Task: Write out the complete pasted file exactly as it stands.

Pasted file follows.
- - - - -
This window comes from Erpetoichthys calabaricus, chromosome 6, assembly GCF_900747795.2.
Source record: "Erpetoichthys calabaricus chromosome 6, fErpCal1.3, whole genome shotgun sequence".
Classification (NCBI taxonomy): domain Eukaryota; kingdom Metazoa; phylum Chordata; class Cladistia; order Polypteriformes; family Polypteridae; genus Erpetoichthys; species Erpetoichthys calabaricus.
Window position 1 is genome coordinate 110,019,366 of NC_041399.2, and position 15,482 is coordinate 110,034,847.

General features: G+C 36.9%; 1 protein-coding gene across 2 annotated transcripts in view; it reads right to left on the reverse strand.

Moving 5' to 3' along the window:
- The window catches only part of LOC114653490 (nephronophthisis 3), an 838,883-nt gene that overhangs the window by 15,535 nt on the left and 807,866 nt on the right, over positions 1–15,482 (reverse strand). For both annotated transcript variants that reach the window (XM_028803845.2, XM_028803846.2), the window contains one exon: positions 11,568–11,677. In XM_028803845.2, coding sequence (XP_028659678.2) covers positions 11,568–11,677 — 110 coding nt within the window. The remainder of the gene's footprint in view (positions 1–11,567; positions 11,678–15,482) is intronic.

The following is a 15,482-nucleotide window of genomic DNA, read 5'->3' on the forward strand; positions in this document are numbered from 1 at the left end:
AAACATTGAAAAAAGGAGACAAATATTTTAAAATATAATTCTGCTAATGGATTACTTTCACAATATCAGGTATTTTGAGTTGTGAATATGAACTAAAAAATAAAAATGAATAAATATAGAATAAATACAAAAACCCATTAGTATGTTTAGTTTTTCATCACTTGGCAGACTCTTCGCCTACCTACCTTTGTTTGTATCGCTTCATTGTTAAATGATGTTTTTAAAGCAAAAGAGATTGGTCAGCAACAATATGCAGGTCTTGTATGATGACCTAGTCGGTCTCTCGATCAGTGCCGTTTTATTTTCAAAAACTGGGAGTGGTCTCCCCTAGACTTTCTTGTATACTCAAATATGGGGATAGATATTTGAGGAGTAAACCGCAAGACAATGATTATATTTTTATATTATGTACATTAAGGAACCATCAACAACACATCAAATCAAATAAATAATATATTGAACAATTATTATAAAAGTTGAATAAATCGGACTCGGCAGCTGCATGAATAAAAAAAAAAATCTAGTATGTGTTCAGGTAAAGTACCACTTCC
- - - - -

This window comes from Erpetoichthys calabaricus, chromosome 6, assembly GCF_900747795.2.
Source record: "Erpetoichthys calabaricus chromosome 6, fErpCal1.3, whole genome shotgun sequence".
Classification (NCBI taxonomy): domain Eukaryota; kingdom Metazoa; phylum Chordata; class Cladistia; order Polypteriformes; family Polypteridae; genus Erpetoichthys; species Erpetoichthys calabaricus.
Window position 1 is genome coordinate 110,019,366 of NC_041399.2, and position 15,482 is coordinate 110,034,847.

General features: G+C 36.9%; 1 protein-coding gene across 2 annotated transcripts in view; it reads right to left on the reverse strand.

Moving 5' to 3' along the window:
- The window catches only part of LOC114653490 (nephronophthisis 3), an 838,883-nt gene that overhangs the window by 15,535 nt on the left and 807,866 nt on the right, over positions 1–15,482 (reverse strand). For both annotated transcript variants that reach the window (XM_028803845.2, XM_028803846.2), the window contains one exon: positions 11,568–11,677. In XM_028803845.2, coding sequence (XP_028659678.2) covers positions 11,568–11,677 — 110 coding nt within the window. The remainder of the gene's footprint in view (positions 1–11,567; positions 11,678–15,482) is intronic.

The following is a 15,482-nucleotide window of genomic DNA, read 5'->3' on the forward strand; positions in this document are numbered from 1 at the left end:
AAACATTGAAAAAAGGAGACAAATATTTTAAAATATAATTCTGCTAATGGATTACTTTCACAATATCAGGTATTTTGAGTTGTGAATATGAACTAAAAAATAAAAATGAATAAATATAGAATAAATACAAAAACCCATTAGTATGTTTAGTTTTTCATCACTTGGCAGACTCTTCGCCTACCTACCTTTGTTTGTATCGCTTCATTGTTAAATGATGTTTTTAAAGCAAAAGAGATTGGTCAGCAACAATATGCAGGTCTTGTATGATGACCTAGTCGGTCTCTCGATCAGTGCCGTTTTATTTTCAAAAACTGGGAGTGGTCTCCCCTAGACTTTCTTGTATACTCAAATATGGGGATAGATATTTGAGGAGTAAACCGCAAGACAATGATTATATTTTTATATTATGTACATTAAGGAACCATCAACAACACATCAAATCAAATAAATAATATATTGAACAATTATTATAAAAGTTGAATAAATCGGACTCGGCAGCTGCATGAATAAAAAAAAAAATCTAGTATGTGTTCAGGTAAAGTACCACTTCC